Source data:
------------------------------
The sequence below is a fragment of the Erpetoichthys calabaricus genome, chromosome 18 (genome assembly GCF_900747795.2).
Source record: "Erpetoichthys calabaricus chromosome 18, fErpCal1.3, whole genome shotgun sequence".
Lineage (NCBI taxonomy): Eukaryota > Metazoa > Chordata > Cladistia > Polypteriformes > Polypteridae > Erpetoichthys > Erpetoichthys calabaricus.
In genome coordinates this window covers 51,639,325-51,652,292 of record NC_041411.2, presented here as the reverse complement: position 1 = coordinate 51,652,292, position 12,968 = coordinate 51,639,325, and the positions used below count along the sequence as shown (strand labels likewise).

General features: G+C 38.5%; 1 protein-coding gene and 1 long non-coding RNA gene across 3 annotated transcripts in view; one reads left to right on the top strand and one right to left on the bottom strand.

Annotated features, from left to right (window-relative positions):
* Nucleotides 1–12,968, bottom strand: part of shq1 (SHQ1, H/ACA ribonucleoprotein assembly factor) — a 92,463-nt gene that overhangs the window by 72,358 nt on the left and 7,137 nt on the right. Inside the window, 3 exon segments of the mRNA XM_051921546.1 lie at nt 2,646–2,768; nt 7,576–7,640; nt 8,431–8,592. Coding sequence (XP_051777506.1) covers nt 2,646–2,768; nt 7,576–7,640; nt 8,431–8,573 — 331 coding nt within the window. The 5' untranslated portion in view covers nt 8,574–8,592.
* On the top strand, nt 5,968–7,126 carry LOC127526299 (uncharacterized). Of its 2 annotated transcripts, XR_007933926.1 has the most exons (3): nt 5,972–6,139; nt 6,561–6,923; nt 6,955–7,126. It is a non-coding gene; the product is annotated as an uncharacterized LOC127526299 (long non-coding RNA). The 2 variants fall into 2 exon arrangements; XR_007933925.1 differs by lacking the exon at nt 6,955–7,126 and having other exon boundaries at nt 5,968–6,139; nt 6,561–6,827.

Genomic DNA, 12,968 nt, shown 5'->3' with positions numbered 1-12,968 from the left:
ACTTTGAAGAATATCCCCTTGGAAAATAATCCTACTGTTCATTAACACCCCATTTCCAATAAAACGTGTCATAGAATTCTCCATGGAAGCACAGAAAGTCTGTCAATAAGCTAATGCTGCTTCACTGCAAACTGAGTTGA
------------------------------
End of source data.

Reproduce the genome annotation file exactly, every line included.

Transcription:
The sequence below is a fragment of the Erpetoichthys calabaricus genome, chromosome 18 (genome assembly GCF_900747795.2).
Source record: "Erpetoichthys calabaricus chromosome 18, fErpCal1.3, whole genome shotgun sequence".
Lineage (NCBI taxonomy): Eukaryota > Metazoa > Chordata > Cladistia > Polypteriformes > Polypteridae > Erpetoichthys > Erpetoichthys calabaricus.
In genome coordinates this window covers 51,639,325-51,652,292 of record NC_041411.2, presented here as the reverse complement: position 1 = coordinate 51,652,292, position 12,968 = coordinate 51,639,325, and the positions used below count along the sequence as shown (strand labels likewise).

General features: G+C 38.5%; 1 protein-coding gene and 1 long non-coding RNA gene across 3 annotated transcripts in view; one reads left to right on the top strand and one right to left on the bottom strand.

Annotated features, from left to right (window-relative positions):
* Nucleotides 1–12,968, bottom strand: part of shq1 (SHQ1, H/ACA ribonucleoprotein assembly factor) — a 92,463-nt gene that overhangs the window by 72,358 nt on the left and 7,137 nt on the right. Inside the window, 3 exon segments of the mRNA XM_051921546.1 lie at nt 2,646–2,768; nt 7,576–7,640; nt 8,431–8,592. Coding sequence (XP_051777506.1) covers nt 2,646–2,768; nt 7,576–7,640; nt 8,431–8,573 — 331 coding nt within the window. The 5' untranslated portion in view covers nt 8,574–8,592.
* On the top strand, nt 5,968–7,126 carry LOC127526299 (uncharacterized). Of its 2 annotated transcripts, XR_007933926.1 has the most exons (3): nt 5,972–6,139; nt 6,561–6,923; nt 6,955–7,126. It is a non-coding gene; the product is annotated as an uncharacterized LOC127526299 (long non-coding RNA). The 2 variants fall into 2 exon arrangements; XR_007933925.1 differs by lacking the exon at nt 6,955–7,126 and having other exon boundaries at nt 5,968–6,139; nt 6,561–6,827.

Genomic DNA, 12,968 nt, shown 5'->3' with positions numbered 1-12,968 from the left:
ACTTTGAAGAATATCCCCTTGGAAAATAATCCTACTGTTCATTAACACCCCATTTCCAATAAAACGTGTCATAGAATTCTCCATGGAAGCACAGAAAGTCTGTCAATAAGCTAATGCTGCTTCACTGCAAACTGAGTTGA